Monday, July 8, 2019

Update on the Palmetto Bay Bats - here is a view of inside the 'bat cave'

The bat video in in and I am posting it here for all to enjoy. Some voyeuristic views of nature and what is going on in Council Member David Singer's "belfry". 

Please review my PRIOR RELATED POST of Friday, June 7, 2019, "June 6, 2019 - Looking in on a colony of Mexican / Brazilian Free-Tailed Bats who call Palmetto Bay their home."

Nature is certainly interesting and we see these guys trying to make a go of it here in Palmetto Bay.  Be pleased that these bats are here as they are a big part of Nature's natural method of controlling parasitic pests such as mosquitoes. 

They can fly as high as 10,000 feet and forage on tons of harmful pest insects daily.

These bats are communal. They are known to form mega colonies that number in the hundreds of thousands, with the largest known maternity colony reaching nearly 20 million bats.

We are fortunate to have a colony of the Mexican / Brazilian Free-Tailed Bat here in Palmetto Bay - we welcome their evening feasts on pests such as mosquitoes.

CLICK HERE to read more about the Mexican / Brazilian Free-Tailed Bat on the National Park Service Everglades website.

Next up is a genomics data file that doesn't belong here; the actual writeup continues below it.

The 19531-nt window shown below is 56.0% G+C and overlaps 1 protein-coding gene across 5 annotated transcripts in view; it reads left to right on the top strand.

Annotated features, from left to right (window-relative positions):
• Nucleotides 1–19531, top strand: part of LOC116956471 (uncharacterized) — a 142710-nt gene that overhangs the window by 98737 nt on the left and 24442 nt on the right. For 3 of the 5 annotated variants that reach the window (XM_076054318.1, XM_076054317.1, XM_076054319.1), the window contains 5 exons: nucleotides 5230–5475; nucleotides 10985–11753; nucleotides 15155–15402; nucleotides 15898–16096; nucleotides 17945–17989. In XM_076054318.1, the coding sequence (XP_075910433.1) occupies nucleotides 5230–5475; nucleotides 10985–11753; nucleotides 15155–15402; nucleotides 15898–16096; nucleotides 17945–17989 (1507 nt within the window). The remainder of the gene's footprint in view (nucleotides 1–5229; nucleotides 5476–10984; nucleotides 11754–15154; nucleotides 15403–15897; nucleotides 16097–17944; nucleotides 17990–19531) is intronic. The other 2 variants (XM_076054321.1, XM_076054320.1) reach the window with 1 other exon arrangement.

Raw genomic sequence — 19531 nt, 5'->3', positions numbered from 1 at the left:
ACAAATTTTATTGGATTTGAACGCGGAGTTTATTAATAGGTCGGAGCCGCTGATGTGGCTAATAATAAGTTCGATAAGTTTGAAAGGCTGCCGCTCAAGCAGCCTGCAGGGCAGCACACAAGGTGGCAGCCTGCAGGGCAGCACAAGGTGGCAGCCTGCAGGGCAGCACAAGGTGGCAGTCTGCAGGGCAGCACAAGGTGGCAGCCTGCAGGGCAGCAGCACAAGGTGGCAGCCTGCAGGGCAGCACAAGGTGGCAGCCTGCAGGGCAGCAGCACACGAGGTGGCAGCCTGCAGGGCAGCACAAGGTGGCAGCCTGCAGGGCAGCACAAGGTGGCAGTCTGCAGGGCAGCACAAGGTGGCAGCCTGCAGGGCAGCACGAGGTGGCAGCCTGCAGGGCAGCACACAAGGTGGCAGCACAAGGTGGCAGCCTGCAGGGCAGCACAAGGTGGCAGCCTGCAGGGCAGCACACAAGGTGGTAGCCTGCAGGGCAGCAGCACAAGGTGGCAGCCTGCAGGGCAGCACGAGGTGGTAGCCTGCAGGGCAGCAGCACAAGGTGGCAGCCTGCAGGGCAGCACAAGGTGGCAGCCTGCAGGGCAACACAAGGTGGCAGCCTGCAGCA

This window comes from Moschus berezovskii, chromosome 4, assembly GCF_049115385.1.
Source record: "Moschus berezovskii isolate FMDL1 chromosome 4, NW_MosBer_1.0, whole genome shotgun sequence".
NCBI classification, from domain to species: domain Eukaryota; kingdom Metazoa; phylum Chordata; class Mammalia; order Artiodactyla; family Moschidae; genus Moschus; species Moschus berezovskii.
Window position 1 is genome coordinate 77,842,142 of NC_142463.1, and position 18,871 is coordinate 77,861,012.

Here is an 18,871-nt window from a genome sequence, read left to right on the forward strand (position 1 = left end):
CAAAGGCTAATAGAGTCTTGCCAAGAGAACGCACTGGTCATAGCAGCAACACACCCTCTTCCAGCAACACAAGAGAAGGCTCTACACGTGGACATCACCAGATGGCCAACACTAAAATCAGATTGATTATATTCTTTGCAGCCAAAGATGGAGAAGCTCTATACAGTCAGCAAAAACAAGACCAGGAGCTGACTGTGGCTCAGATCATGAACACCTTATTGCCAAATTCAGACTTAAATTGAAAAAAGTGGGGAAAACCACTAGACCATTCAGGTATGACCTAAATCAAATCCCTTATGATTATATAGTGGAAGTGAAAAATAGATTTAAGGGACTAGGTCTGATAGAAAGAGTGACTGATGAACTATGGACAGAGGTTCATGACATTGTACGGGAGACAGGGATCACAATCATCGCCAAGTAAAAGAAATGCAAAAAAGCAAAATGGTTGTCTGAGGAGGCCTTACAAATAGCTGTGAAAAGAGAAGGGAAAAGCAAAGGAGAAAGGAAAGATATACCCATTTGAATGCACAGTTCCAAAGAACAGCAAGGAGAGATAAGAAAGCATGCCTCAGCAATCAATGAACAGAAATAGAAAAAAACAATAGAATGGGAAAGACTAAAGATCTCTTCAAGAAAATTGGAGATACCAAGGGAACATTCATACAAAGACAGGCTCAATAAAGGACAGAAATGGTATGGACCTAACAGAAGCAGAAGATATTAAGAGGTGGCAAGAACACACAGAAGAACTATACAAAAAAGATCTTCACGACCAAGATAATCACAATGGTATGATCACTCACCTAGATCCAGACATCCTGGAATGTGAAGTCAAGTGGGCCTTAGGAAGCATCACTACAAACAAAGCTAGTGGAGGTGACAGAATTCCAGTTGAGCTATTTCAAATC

Here is the link to the page of Bat Conservation International, specific to this Mexican / Free-Tailed Bat subspecies:

Please visit the respective web sites posted above - support our local environment including preserving the 22 acres on Old Cutler Road.

SPECIAL NOTE: Thank you Palmetto Bay Council Member David Singer and family for being great hosts, both on Thursday, June 6, as well hosts to our Bat-friends who are trying to make a go of it here in suburban Palmetto Bay - I can check Bats off my list of the wide range of creatures that call Palmetto Bay home.

I promised this video. It is in and uploaded.  Enjoy.

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